This volume accomplishes precisely what its author intended by providing those with sufficient intellectual curiosity a means of seeking deeper understanding of Islam and forming their own opinion of the Qur’an. This mission is both inspirational and aspirational. The gap we must close in modern society to achieve lasting international stability is vast. It is an intellectual divide that is multi-dimensional, layered, nuanced, complex, and sometimes maddening. Howk’s refreshed interpretation of the Qur’an is a noteworthy step in bridging this divide through respect and acceptance.
Understanding Western precepts of Just War Theory, analogous concepts within Islamic jurisprudence, and analyzing militant Islamic movement actions against them may offer strategists and policymakers philosophical means from which to attack the legitimacy of militant Islamic movements and thereby weaken their critical popular support.
Man, since creation, has had to kill and pillage in his quest for security and survival. Our complex characteristics such as greed, ambition, and lust have led us through generations to bear the teeth and spear against our kind in order to keep land, power, and wealth. War and the art of it has therefore been a handy tool for man to either destroy or rebuild.
Leveraging common principles found in different religions forms a foundation to undermine those using religious differences as a weapon. Expressing a deeper sense of religious understanding paints the U.S. as a pluralist society in a world where “more than eight-in-ten people identify with a religious group.” Some assert Samuel Huntington prophetically warned about a pending “Clash of Civilizations” citing religiously inspired violence ranging from organized terror groups to “lone wolf” incidents as evidence of a world bound for a cultural collision. Although terrorists represent only a small portion of a religious population, their ability to project global influence indicates the current international framework of nation-states is reaching a tipping point.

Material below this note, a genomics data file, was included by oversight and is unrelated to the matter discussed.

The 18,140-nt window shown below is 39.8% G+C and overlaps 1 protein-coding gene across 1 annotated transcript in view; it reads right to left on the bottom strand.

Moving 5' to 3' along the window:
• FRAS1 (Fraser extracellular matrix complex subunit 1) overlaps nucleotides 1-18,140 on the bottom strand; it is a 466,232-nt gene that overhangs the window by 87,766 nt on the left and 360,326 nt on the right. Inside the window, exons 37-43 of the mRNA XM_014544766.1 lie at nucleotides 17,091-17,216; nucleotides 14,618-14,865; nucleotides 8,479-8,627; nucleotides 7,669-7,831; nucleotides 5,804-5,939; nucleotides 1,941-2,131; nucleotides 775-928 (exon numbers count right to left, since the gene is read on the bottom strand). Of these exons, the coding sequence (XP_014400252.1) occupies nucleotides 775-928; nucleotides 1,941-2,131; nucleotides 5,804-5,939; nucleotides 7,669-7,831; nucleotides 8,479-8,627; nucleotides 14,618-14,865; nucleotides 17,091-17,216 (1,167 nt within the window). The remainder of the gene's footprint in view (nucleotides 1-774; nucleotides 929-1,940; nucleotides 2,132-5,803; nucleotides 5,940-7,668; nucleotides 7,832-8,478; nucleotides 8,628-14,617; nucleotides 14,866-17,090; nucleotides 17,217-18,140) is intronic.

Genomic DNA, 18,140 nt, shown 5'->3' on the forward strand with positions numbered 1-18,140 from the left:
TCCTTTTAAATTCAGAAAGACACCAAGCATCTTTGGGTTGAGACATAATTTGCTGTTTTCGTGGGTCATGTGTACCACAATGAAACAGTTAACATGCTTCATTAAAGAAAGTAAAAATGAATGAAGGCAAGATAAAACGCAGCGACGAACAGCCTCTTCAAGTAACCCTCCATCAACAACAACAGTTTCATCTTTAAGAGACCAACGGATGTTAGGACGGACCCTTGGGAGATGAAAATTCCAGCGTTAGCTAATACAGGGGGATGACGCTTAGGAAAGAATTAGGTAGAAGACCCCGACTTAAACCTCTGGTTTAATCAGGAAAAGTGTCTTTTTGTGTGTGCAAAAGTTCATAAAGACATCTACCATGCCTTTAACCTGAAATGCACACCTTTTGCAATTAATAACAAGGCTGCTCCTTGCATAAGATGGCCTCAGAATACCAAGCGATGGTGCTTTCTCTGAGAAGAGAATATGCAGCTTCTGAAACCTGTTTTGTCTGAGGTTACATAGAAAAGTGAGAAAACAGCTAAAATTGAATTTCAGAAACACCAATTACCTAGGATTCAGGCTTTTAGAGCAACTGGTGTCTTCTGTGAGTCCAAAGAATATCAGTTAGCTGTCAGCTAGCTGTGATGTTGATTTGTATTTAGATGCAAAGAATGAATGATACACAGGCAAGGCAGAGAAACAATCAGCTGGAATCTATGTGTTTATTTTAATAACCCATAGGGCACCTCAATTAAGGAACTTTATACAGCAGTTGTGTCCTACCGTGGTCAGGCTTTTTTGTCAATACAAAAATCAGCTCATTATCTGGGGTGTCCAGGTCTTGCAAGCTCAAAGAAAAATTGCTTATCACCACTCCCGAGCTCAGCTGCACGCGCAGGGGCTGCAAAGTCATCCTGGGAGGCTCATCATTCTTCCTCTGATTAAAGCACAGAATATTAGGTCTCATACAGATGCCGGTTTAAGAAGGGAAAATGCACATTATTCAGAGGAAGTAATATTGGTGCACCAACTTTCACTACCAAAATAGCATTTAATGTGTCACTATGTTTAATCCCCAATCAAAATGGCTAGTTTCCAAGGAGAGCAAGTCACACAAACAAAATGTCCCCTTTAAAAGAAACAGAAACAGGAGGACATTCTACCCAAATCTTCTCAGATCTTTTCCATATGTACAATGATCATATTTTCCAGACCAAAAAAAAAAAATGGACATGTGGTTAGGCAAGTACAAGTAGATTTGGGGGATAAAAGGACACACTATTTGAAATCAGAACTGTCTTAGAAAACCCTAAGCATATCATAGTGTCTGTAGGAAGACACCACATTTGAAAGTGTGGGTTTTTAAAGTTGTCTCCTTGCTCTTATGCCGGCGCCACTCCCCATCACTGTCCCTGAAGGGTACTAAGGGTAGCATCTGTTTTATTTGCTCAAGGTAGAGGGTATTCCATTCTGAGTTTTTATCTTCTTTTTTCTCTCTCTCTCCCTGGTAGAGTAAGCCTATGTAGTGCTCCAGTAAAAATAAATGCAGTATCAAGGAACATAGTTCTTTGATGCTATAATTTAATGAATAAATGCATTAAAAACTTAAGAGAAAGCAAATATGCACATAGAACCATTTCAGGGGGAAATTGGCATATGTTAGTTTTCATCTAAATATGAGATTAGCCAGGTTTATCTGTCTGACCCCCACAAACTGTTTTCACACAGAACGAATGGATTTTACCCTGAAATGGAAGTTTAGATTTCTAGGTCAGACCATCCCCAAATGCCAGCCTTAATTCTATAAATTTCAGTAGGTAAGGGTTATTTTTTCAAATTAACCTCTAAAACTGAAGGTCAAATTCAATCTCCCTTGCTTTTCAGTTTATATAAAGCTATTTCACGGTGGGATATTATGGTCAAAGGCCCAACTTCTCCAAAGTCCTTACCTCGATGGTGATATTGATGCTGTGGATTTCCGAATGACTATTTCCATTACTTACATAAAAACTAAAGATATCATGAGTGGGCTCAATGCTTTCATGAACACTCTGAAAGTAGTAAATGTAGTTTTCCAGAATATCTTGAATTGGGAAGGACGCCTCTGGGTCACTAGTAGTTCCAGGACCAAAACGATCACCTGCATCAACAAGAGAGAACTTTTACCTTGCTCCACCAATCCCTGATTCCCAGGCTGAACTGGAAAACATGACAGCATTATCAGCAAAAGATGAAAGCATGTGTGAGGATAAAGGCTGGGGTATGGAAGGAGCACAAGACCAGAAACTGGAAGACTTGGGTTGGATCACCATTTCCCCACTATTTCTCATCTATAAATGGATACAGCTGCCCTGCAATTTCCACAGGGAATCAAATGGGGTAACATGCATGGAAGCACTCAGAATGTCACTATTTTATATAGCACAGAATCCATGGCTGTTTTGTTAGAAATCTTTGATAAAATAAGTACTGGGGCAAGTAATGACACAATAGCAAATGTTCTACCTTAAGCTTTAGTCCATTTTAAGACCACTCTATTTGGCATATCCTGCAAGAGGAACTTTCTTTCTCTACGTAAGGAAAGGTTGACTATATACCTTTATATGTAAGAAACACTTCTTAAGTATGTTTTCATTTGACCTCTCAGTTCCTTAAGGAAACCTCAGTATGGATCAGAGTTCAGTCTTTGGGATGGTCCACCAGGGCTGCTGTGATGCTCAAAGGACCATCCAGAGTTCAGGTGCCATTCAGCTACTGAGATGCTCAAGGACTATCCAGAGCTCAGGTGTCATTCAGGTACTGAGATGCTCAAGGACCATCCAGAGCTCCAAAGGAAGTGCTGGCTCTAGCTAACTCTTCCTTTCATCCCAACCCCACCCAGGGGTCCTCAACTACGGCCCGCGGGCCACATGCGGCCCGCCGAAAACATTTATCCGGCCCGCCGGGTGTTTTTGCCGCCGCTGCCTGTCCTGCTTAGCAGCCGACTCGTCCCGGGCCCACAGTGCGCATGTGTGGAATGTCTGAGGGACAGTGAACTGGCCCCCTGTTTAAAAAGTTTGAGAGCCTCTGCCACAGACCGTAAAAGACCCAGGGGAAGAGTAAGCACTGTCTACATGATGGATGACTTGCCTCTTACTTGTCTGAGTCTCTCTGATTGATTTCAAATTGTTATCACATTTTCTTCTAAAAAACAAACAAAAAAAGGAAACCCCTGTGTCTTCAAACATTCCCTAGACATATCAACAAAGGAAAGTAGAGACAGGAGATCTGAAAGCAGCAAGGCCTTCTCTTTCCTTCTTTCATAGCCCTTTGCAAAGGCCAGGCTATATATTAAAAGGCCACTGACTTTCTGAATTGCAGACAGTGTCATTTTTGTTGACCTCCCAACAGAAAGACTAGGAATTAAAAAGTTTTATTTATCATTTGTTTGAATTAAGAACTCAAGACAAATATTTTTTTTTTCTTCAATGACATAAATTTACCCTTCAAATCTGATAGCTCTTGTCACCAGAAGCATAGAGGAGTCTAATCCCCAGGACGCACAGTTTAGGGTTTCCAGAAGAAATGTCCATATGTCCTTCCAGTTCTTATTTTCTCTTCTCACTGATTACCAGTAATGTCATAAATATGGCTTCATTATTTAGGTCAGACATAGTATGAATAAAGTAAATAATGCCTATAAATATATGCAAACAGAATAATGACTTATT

Dr. Flagg Miller is a linguistic anthropologist who has spent nearly a decade cataloging, translating, and interpreting a treasure trove of over 1,500 audio recordings of bin Laden and other jihadist leaders recorded between 1997 and 2001. The tapes served as an audio library for visitors to bin Laden’s Khaddar home and show the wear and tear of being listened to by his visitors.
There is a popular expression that says the definition of insanity is doing the same thing over and over, expecting a different result. There are, of course, many different types of insanity. As one watches U.S. politicians and policymakers debate and form policy with respect to events taking place in the Iraq and Syria, one can’t help but contemplate that insanity in foreign policy is defined as adopting the same deluded and counterproductive policies around the world, decade after decade, expecting different results.